- A History of Our Profession
David Engerman has written an excellent book. He is an erudite scholar, capable of summarizing the writings of people on a great variety of topics. He has obviously done a great deal of work; he carried out a large number of interviews and read the writings of well-known economists, historians, linguists, and scholars of literature and politics. While he describes the ideas of individuals, he is also interested in institutional history. He is a remarkably fair-minded writer who does justice to the ideas of people with whom, I suspect, he disagrees. In fact, after reading his book I still cannot tell where he stands on many of the controversial issues of our profession. Graduate students could benefit from reading this book when preparing for their comprehensive examination, because they would get a fairly good overview of a large variety of fields and become acquainted with the work of the important figures in our profession over the last two generations. This book encourages my generation (I received my Ph.D. in 1967) to examine our intellectual autobiography.
On the basis of the title, Know Your Enemy, I expected that this book would be one more “unmasking” of secret anti-Soviet work by the CIA and the FBI in which scholarship came to be prostituted in the name of national interest. But while Engerman mentions CIA and FBI involvement, it is obviously not his aim to demonstrate the duplicity of American policy.
The first chapters are particularly valuable. The author reminds us that before World War II scholars had paid practically no attention to the Soviet Union. After a very slow beginning, academia and government collaborated in order to learn more about, first, our great ally in the war and, later, our great enemy, the Soviet Union. The founding fathers of our field, and they were all men, happily worked for branches of the government and the military [End Page 675] without any qualms about compromising their research. Engerman rightly points out that the government and the Carnegie and Ford foundations made an enormous contribution to the development of the field by giving financial support. Major projects, such as the Harvard Refugee Interview Project, were expensive and could not have taken place without outside support. Even more important was the NDEA (National Defense Education Act), which allowed hundreds of young Americans to learn languages necessary for embarking on a career studying the Soviet Union. But contrary to what the young radicals believed in the 1960s and 1970s, the pioneers of the field came as often from the left wing of the political spectrum as from the right. From the outset, Soviet scholars were an ideologically diverse group.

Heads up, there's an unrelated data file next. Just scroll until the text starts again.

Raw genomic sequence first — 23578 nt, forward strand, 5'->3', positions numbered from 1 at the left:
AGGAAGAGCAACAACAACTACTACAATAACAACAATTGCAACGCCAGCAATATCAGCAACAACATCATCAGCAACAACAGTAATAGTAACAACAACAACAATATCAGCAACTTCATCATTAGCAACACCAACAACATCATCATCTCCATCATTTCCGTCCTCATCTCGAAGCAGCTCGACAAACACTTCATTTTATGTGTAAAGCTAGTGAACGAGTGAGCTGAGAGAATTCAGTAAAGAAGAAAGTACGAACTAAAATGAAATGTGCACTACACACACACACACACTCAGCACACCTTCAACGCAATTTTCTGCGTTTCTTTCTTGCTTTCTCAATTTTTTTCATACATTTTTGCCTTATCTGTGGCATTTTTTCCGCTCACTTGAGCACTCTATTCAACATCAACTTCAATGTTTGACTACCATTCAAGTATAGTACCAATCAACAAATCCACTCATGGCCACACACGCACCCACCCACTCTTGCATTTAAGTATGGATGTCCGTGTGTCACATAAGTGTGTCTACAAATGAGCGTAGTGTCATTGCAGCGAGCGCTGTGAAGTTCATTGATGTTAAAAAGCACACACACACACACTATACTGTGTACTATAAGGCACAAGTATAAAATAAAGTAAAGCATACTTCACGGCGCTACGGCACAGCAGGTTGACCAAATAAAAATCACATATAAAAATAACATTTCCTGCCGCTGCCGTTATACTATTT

Government collaboration did influence scholarly work. Often scholars chose their research topics in such a way as to attract financial support. In many instances, policy relevance was a prerequisite to receiving a grant. Generous support was forthcoming, and in the 1950s and 1960s Soviet studies experienced exponential growth. Starting with the research centers at Columbia and Harvard, soon every major university in the country had its own “Soviet specialists.” At my university (University of California, Santa Cruz), in the 1960s freshmen were required to take a “core course” on a society other than the United States—which, of course, at the time meant the Soviet Union. Engerman rightly insists that financial support did not necessarily mean that scholars simply became agents of the government in the Cold War. He sees nothing blameworthy in the desire by people in government to understand as much as possible about the culture, economics, and politics of the “enemy.” Indeed, by extension, he would like the government today to make as much of an effort to understand the Muslim world as it did some decades ago when it fostered study of the Soviet Union.
The most important turning point in Soviet studies had nothing to do with what was happening in the Soviet Union but was a direct consequence of what...